Idols were either designated in Hebrew by a term of general significance, or were named according to their material or the manner in which they were made. They were said to have been placed upon pedestals and fastened with chains of silver or nails of iron, lest they should fall over or be carried off (Is 40:19, 41:7; Je 10:14; Ws 13:15), and they were also clothed and coloured (Je 10:9; Ez 16:18;Ws 15:4).
At first the gods and their images were conceived of as identical; but in later times a distinction was drawn between the god and the image. Nevertheless it was customary to take away the gods of the vanquished (Is 10:10–11, 36:19, 46:1; Je 48:7, 49:3; Ho 10:5; Dn 11:8), and a similar custom is frequently mentioned in the cuneiform texts.
Idolatry as a negative stereotyping process
Yehezkel Kaufman (1960) has suggested that when God gave commandments regarding idolatry he meant it to be understood in its most literal form: according to the Bible, most idolaters really believed that their idols were gods, and Kaufman holds that this is an error in assuming that all idolatry was of this type, when in some cases, idols may have only been representations of gods. Kaufman writes that “We may perhaps say that the Bible sees in paganism only its lowest level, the level of manna-beliefs…the prophets ignore what we know to be authentic paganism (i.e., its elaborate mythology about the origin and exploits of the gods and their ultimate subjection to a meta-divine reservoir of impersonal power representing Fate or Necessity.) Their [the Biblical author’s] whole condemnation revolves around the taunt of fetishism.”
However, Kaufman holds that in some places idolaters worshipped gods and spirits that existed independently of idols, and not the forms of the idols themselves. For instance, in a passage in 1 Kings 18:27, the Hebrew prophet Elijah challenges the priests of Baal atop of Mount Carmel to persuade their god to perform a miracle, after they had begun to try to persuade the Jews to take up idolatry. The pagan priests beseeched their god without the use of an idol, which in Kaufman’s view, indicates that Baal was not an idol, but rather one of the polytheistic gods that merely could be worshipped through the use of an idol.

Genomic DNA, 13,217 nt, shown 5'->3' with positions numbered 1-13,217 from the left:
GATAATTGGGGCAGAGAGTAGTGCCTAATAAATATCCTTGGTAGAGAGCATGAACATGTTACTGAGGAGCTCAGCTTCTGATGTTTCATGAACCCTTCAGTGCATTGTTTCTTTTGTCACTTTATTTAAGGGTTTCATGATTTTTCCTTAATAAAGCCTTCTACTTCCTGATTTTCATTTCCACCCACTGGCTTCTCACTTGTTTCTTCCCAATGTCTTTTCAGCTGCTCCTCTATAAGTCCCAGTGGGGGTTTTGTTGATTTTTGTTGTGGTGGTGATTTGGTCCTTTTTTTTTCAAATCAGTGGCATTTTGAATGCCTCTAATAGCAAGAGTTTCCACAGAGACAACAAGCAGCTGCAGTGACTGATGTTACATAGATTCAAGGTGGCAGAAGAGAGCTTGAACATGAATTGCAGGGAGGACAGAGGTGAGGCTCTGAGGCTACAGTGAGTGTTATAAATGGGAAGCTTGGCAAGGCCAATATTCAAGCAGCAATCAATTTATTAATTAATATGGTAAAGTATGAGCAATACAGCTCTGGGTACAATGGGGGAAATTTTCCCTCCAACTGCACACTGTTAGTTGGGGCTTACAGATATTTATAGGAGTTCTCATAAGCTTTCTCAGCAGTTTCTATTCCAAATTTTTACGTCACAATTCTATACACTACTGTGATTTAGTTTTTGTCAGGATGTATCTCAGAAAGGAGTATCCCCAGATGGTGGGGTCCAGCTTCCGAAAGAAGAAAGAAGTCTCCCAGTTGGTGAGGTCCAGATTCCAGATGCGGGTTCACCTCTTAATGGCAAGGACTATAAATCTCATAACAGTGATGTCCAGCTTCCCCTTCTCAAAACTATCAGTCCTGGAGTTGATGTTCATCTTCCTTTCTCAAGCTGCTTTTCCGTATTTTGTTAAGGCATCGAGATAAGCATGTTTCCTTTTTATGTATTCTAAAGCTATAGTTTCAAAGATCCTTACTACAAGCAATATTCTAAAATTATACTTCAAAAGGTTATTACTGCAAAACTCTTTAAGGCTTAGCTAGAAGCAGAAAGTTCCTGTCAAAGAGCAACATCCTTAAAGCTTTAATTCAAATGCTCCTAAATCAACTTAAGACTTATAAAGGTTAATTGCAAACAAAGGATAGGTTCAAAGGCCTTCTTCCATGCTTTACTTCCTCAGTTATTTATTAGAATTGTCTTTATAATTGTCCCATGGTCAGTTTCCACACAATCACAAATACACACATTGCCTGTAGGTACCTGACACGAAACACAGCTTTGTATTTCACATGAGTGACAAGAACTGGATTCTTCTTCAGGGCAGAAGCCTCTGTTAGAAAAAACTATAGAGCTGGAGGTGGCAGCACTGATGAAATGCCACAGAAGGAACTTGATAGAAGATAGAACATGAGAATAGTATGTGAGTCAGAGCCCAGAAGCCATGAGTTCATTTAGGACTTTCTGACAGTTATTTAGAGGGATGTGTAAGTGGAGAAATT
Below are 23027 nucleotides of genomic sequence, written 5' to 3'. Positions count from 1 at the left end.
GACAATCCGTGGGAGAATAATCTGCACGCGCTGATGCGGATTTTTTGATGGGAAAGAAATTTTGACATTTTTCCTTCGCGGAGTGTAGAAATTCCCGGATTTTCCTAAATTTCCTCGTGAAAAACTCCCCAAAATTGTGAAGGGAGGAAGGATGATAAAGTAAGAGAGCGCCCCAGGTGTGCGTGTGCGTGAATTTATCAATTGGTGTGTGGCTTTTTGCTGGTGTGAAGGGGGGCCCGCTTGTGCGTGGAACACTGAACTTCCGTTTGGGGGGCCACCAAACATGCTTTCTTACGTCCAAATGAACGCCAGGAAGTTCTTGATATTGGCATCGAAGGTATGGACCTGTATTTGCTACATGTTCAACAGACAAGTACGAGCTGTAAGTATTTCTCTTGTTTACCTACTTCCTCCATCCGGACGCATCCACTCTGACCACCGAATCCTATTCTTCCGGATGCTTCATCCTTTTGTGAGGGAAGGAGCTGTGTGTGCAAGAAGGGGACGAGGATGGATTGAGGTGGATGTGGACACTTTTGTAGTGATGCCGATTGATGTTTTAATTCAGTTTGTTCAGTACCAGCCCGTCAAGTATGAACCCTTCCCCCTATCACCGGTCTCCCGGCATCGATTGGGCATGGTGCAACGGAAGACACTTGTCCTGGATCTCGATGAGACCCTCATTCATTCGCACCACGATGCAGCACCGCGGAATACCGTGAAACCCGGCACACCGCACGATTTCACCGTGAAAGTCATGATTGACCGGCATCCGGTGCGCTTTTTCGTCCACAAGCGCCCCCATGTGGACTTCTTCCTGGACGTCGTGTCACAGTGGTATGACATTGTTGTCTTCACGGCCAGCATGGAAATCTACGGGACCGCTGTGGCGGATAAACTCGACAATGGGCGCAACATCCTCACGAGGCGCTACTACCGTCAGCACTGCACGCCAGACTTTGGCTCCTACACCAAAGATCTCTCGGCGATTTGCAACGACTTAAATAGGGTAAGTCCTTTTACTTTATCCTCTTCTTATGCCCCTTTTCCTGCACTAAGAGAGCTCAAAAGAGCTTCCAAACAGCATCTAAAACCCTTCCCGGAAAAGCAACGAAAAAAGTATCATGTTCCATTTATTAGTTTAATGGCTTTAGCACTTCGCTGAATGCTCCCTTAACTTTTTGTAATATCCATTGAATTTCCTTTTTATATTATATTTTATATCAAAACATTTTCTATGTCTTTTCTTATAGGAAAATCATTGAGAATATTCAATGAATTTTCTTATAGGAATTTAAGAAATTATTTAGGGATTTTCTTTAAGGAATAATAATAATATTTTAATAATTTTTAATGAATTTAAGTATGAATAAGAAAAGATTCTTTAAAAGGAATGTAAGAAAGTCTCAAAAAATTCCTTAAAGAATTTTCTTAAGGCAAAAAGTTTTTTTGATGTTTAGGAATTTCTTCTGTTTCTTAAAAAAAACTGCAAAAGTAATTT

Orestes Brownson asserts that the pagans in the Hebrew Bible did not literally worship the objects themselves, so that the issue of idolatry is really concerned with whether one is pursuing a “false god” or “the true God“. Brownson may have been correct, but some claim Brownson’s theory contradicts the understanding of the Ancient Hebrews, whose culture was contemporary with others that practised “idol worship.” The opponents claim that the Book of Daniel, Chapter 14, illustrates the Hebrew understanding of idols, but this chapter is rejected as apocryphal by Protestants and is not included in most contemporary translations of the Bible. In Daniel 14, Cyrus, king of the Persians, worships two deities, a deity named Bel and a dragon. Daniel 14 characterizes the king and some of the Babylonians as believing, literally, that Bel and the dragon are living gods:
Now the Babylons had an idol, called Bel, and there were spent upon him every day twelve great measures of fine flour, and forty sheep, and six vessels of wine. And the king worshipped it and went daily to adore it: but Daniel worshipped his own God. And the king said unto him, Why dost not thou worship Bel? Who answered and said, Because I may not worship idols made with hands, but the living God, who hath created the heaven and the earth, and hath sovereignty over all flesh. Then said the king unto him, Thinkest thou not that Bel is a living God? seest thou not how much he eateth and drinketh every day?…